Google Nexus 10 deep-dive review: Android, supersized

An in-depth look at where Google's new 10-in. tablet shines -- and where it falls short.

By , Computerworld |  Consumerization of IT, Android, Android tablets

The Nexus 10's back is a single piece of hard plastic, save for an inch-and-a-half-tall panel of removable material surrounding the camera at the top. The removable panel is another very Samsung-like touch; it's thin, flimsy, and feels like it'd be all too easy to snap in half. I was actually worried I was going to break it when I first peeled it off my device (thankfully, I did not).

Why would you even peel the panel off in the first place, you might be wondering? Unlike many Samsung-made phones, the panel doesn't give you access to the device's battery or other interiors. It does, however, serve as a placeholder for an optional cover accessory; Google sent me a bright red cover to try out.

Once attached, the cover flips around the top of the device to protect the screen. It also serves as an easy on-off switch: With the help of a hidden magnet, the cover automatically activates the Nexus 10's display when you lift it up and puts it to sleep when you place it back down. It's a nice touch that -- particularly with the way it integrates naturally into the tablet's form -- makes the product feel more complete.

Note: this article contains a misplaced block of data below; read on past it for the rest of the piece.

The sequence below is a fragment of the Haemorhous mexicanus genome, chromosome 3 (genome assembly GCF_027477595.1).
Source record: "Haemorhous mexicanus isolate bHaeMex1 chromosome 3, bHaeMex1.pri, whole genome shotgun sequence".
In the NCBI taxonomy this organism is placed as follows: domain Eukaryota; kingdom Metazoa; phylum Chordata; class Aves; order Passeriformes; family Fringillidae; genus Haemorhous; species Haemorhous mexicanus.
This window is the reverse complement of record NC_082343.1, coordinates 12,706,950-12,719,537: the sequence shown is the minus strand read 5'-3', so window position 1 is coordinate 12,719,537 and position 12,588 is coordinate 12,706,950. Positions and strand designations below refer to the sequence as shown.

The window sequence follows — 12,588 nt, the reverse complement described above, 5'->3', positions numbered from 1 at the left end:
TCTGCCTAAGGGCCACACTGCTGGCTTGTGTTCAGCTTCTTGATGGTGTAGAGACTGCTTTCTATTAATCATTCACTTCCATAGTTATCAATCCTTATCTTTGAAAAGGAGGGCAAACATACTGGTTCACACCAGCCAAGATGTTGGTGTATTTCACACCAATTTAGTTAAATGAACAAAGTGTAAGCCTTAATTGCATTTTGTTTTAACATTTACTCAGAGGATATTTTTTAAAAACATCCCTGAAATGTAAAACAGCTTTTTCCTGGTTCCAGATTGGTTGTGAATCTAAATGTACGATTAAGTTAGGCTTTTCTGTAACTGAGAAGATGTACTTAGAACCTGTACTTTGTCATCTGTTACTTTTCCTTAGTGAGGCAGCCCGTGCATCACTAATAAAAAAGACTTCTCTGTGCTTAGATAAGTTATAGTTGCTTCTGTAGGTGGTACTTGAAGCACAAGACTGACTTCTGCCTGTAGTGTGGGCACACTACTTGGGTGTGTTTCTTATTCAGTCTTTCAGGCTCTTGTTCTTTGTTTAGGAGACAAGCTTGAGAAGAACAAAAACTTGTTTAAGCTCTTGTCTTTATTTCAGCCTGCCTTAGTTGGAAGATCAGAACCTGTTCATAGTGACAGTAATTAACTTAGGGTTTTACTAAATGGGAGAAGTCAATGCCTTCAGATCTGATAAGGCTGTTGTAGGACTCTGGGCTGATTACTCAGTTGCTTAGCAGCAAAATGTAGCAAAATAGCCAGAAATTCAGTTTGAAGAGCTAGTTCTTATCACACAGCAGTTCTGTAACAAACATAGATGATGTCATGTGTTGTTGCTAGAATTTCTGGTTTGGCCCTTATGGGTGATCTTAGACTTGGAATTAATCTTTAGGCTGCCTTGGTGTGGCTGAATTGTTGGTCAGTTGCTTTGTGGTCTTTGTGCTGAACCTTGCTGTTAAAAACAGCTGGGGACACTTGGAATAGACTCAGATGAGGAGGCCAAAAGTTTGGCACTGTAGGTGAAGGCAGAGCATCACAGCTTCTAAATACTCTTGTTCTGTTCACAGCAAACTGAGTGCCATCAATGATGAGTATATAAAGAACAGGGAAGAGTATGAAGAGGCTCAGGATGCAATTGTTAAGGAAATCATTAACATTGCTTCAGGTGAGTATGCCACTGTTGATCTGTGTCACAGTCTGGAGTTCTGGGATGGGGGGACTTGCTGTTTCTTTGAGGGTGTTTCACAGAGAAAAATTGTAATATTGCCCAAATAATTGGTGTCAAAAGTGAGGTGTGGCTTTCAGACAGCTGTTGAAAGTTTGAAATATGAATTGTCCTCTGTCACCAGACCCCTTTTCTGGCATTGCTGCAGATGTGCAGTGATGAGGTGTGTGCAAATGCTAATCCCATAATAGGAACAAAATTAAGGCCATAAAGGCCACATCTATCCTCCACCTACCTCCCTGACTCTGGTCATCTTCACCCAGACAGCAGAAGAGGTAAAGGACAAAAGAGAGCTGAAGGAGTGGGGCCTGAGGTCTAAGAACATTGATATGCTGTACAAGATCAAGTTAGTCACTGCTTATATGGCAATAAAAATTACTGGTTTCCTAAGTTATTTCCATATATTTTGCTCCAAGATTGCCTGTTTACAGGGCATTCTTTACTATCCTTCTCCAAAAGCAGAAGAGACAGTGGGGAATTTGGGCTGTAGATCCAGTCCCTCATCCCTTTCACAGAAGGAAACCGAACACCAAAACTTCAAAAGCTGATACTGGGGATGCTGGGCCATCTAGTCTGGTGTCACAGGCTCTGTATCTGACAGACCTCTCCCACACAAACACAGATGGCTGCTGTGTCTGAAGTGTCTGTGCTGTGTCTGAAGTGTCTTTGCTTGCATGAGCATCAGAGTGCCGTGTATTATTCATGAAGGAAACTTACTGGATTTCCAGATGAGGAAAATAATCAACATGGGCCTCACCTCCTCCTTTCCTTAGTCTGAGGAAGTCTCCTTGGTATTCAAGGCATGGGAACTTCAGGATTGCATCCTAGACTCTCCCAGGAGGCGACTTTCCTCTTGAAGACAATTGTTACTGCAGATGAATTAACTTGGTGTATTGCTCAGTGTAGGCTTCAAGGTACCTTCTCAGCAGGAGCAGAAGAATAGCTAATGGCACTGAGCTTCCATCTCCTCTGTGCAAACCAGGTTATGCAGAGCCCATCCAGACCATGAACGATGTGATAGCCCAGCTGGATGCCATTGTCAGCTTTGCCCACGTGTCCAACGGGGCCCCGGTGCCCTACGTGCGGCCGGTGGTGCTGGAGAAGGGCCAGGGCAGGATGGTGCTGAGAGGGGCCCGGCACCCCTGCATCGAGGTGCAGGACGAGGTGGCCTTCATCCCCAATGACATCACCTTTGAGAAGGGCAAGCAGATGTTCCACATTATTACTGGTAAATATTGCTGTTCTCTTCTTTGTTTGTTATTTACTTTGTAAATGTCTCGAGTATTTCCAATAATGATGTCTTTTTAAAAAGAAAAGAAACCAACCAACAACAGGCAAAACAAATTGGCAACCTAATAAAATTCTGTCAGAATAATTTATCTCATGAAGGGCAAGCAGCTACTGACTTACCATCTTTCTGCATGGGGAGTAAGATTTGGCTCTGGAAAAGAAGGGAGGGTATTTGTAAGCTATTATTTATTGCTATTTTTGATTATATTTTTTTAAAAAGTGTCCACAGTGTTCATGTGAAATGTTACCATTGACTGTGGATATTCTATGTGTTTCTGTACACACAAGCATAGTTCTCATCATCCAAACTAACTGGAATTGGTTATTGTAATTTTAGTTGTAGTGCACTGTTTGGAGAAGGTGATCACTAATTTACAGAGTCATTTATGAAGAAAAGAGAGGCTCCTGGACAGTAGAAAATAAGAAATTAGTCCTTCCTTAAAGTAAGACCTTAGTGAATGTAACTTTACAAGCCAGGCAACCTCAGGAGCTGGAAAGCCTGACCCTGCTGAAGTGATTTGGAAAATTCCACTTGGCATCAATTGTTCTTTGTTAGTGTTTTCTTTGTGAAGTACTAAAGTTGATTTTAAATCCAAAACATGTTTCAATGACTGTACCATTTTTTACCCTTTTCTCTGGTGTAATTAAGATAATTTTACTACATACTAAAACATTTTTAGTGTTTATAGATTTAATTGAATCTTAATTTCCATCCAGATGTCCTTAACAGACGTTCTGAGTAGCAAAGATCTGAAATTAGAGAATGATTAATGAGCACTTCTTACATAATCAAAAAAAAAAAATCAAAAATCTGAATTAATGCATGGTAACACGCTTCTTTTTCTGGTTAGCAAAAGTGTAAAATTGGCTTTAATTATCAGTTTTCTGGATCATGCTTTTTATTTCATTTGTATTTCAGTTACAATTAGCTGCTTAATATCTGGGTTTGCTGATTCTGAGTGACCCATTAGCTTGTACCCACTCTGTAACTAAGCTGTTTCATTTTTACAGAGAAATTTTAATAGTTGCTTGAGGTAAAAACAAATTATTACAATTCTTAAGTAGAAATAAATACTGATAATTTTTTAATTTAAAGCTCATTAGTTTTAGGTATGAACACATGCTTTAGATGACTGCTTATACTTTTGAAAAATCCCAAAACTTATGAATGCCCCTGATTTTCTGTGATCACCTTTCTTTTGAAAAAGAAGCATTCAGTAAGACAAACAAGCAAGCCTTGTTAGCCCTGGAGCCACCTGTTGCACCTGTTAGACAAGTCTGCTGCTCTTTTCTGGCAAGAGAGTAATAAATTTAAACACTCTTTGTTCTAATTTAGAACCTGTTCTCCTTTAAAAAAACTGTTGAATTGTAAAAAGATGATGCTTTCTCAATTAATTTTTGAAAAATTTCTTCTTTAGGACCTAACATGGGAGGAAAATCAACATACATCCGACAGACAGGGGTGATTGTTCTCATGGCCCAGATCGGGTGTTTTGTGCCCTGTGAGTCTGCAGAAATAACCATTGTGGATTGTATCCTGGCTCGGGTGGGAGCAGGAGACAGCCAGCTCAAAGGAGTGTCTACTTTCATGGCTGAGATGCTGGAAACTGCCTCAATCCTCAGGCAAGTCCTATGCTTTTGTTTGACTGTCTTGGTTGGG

(Google says the covers will be sold directly through its Google Play Store but has yet to release any info about their pricing or when they'll be available.)

Under the hood

Google's Nexus 10 is powered by a 1.7GHz Samsung Exynos 5250 dual-core processor along with 2GB of RAM. It's easy to get caught up in specs like the number of cores when talking about tablets (quad-core is quickly becoming par for the course these days), but it's important to remember that those numbers alone don't determine a device's performance.

The experience of using the Nexus 10, in fact, is more consistently smooth and snappy than what I've experienced with most other 10-in. Android tablets -- including those with quad-core chips. Navigating through the home screens is fast and fluid, apps load instantly and multitasking feels effortless. Web browsing is a breeze, too, even with numerous tabs open in the Chrome browser. There's nothing to complain about in terms of performance here; the Nexus 10 absolutely delivers.

The Nexus 10 packs a 9000mAh battery that promises nine hours of nonstop video streaming, seven hours of continuous Web browsing and 500 hours of standby time. I found the tablet's stamina to be top-notch; even with moderate to heavy use, I was often able to go a solid few days between charges.


Originally published on Computerworld |  Click here to read the original story.
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